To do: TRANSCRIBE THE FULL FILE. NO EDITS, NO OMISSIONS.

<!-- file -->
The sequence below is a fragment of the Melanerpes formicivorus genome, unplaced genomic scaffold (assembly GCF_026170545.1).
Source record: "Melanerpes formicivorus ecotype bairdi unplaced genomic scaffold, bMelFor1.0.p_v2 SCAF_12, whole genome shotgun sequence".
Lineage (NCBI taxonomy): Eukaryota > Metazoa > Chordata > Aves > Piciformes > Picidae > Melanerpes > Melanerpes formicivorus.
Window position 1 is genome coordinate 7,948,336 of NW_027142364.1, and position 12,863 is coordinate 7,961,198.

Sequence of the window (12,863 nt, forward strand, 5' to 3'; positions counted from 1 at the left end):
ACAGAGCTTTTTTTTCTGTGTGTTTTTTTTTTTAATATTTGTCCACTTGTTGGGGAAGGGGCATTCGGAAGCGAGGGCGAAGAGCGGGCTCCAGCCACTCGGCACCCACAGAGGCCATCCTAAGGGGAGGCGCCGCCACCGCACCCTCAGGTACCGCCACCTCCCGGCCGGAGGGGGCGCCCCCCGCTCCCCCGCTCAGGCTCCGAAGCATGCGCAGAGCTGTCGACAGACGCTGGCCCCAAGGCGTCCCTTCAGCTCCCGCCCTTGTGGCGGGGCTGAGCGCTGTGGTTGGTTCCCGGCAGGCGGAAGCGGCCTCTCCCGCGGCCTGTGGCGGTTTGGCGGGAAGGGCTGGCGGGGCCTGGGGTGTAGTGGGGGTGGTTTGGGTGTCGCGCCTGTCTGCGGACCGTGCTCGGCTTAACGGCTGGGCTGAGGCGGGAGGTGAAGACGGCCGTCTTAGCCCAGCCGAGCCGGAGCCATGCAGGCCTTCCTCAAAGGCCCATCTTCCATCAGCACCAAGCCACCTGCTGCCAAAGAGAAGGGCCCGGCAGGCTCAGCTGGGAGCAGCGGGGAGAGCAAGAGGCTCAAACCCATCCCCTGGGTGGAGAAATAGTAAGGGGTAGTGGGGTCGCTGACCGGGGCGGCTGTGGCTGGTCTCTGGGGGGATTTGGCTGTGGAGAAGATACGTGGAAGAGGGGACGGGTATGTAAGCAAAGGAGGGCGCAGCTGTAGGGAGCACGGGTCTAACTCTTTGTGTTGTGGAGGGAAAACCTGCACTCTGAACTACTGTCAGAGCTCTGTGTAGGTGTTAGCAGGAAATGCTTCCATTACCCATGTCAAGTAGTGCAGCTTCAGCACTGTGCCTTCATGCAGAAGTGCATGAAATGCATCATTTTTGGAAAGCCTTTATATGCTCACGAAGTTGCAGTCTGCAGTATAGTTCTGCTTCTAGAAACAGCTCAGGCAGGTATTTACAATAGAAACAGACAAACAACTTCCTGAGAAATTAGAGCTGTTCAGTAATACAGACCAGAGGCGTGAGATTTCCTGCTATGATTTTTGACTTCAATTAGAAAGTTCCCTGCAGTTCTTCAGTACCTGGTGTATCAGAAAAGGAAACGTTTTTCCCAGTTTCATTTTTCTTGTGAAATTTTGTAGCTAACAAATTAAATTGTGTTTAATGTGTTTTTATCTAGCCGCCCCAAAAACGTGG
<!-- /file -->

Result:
The sequence below is a fragment of the Melanerpes formicivorus genome, unplaced genomic scaffold (assembly GCF_026170545.1).
Source record: "Melanerpes formicivorus ecotype bairdi unplaced genomic scaffold, bMelFor1.0.p_v2 SCAF_12, whole genome shotgun sequence".
Lineage (NCBI taxonomy): Eukaryota > Metazoa > Chordata > Aves > Piciformes > Picidae > Melanerpes > Melanerpes formicivorus.
Window position 1 is genome coordinate 7,948,336 of NW_027142364.1, and position 12,863 is coordinate 7,961,198.

Sequence of the window (12,863 nt, forward strand, 5' to 3'; positions counted from 1 at the left end):
ACAGAGCTTTTTTTTCTGTGTGTTTTTTTTTTTAATATTTGTCCACTTGTTGGGGAAGGGGCATTCGGAAGCGAGGGCGAAGAGCGGGCTCCAGCCACTCGGCACCCACAGAGGCCATCCTAAGGGGAGGCGCCGCCACCGCACCCTCAGGTACCGCCACCTCCCGGCCGGAGGGGGCGCCCCCCGCTCCCCCGCTCAGGCTCCGAAGCATGCGCAGAGCTGTCGACAGACGCTGGCCCCAAGGCGTCCCTTCAGCTCCCGCCCTTGTGGCGGGGCTGAGCGCTGTGGTTGGTTCCCGGCAGGCGGAAGCGGCCTCTCCCGCGGCCTGTGGCGGTTTGGCGGGAAGGGCTGGCGGGGCCTGGGGTGTAGTGGGGGTGGTTTGGGTGTCGCGCCTGTCTGCGGACCGTGCTCGGCTTAACGGCTGGGCTGAGGCGGGAGGTGAAGACGGCCGTCTTAGCCCAGCCGAGCCGGAGCCATGCAGGCCTTCCTCAAAGGCCCATCTTCCATCAGCACCAAGCCACCTGCTGCCAAAGAGAAGGGCCCGGCAGGCTCAGCTGGGAGCAGCGGGGAGAGCAAGAGGCTCAAACCCATCCCCTGGGTGGAGAAATAGTAAGGGGTAGTGGGGTCGCTGACCGGGGCGGCTGTGGCTGGTCTCTGGGGGGATTTGGCTGTGGAGAAGATACGTGGAAGAGGGGACGGGTATGTAAGCAAAGGAGGGCGCAGCTGTAGGGAGCACGGGTCTAACTCTTTGTGTTGTGGAGGGAAAACCTGCACTCTGAACTACTGTCAGAGCTCTGTGTAGGTGTTAGCAGGAAATGCTTCCATTACCCATGTCAAGTAGTGCAGCTTCAGCACTGTGCCTTCATGCAGAAGTGCATGAAATGCATCATTTTTGGAAAGCCTTTATATGCTCACGAAGTTGCAGTCTGCAGTATAGTTCTGCTTCTAGAAACAGCTCAGGCAGGTATTTACAATAGAAACAGACAAACAACTTCCTGAGAAATTAGAGCTGTTCAGTAATACAGACCAGAGGCGTGAGATTTCCTGCTATGATTTTTGACTTCAATTAGAAAGTTCCCTGCAGTTCTTCAGTACCTGGTGTATCAGAAAAGGAAACGTTTTTCCCAGTTTCATTTTTCTTGTGAAATTTTGTAGCTAACAAATTAAATTGTGTTTAATGTGTTTTTATCTAGCCGCCCCAAAAACGTGG